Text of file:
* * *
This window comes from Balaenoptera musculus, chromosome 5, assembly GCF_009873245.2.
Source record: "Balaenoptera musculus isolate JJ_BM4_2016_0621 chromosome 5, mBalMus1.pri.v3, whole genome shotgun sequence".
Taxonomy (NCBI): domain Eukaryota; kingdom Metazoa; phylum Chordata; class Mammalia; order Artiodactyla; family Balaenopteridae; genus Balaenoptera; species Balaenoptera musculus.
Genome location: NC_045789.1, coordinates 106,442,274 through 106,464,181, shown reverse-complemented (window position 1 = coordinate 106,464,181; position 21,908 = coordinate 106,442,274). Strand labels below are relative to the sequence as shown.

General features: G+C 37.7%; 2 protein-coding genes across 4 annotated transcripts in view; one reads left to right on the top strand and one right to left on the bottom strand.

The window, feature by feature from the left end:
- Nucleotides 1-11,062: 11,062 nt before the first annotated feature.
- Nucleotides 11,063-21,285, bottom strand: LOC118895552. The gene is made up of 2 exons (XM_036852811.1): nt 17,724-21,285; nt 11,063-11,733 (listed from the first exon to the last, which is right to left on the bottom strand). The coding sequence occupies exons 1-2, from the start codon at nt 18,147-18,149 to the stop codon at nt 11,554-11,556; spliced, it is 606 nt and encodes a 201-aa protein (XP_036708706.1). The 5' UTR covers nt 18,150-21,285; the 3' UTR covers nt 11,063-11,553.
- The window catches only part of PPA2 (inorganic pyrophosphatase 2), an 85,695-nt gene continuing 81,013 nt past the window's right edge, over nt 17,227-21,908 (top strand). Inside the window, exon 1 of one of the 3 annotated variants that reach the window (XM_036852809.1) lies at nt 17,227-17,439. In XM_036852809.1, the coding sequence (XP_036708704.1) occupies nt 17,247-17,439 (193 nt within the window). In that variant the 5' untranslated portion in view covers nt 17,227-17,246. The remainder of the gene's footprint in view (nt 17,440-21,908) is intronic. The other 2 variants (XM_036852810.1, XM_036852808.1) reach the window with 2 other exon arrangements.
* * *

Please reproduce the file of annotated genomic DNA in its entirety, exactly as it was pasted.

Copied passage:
This window comes from Balaenoptera musculus, chromosome 5, assembly GCF_009873245.2.
Source record: "Balaenoptera musculus isolate JJ_BM4_2016_0621 chromosome 5, mBalMus1.pri.v3, whole genome shotgun sequence".
Taxonomy (NCBI): domain Eukaryota; kingdom Metazoa; phylum Chordata; class Mammalia; order Artiodactyla; family Balaenopteridae; genus Balaenoptera; species Balaenoptera musculus.
Genome location: NC_045789.1, coordinates 106,442,274 through 106,464,181, shown reverse-complemented (window position 1 = coordinate 106,464,181; position 21,908 = coordinate 106,442,274). Strand labels below are relative to the sequence as shown.

General features: G+C 37.7%; 2 protein-coding genes across 4 annotated transcripts in view; one reads left to right on the top strand and one right to left on the bottom strand.

The window, feature by feature from the left end:
- Nucleotides 1-11,062: 11,062 nt before the first annotated feature.
- Nucleotides 11,063-21,285, bottom strand: LOC118895552. The gene is made up of 2 exons (XM_036852811.1): nt 17,724-21,285; nt 11,063-11,733 (listed from the first exon to the last, which is right to left on the bottom strand). The coding sequence occupies exons 1-2, from the start codon at nt 18,147-18,149 to the stop codon at nt 11,554-11,556; spliced, it is 606 nt and encodes a 201-aa protein (XP_036708706.1). The 5' UTR covers nt 18,150-21,285; the 3' UTR covers nt 11,063-11,553.
- The window catches only part of PPA2 (inorganic pyrophosphatase 2), an 85,695-nt gene continuing 81,013 nt past the window's right edge, over nt 17,227-21,908 (top strand). Inside the window, exon 1 of one of the 3 annotated variants that reach the window (XM_036852809.1) lies at nt 17,227-17,439. In XM_036852809.1, the coding sequence (XP_036708704.1) occupies nt 17,247-17,439 (193 nt within the window). In that variant the 5' untranslated portion in view covers nt 17,227-17,246. The remainder of the gene's footprint in view (nt 17,440-21,908) is intronic. The other 2 variants (XM_036852810.1, XM_036852808.1) reach the window with 2 other exon arrangements.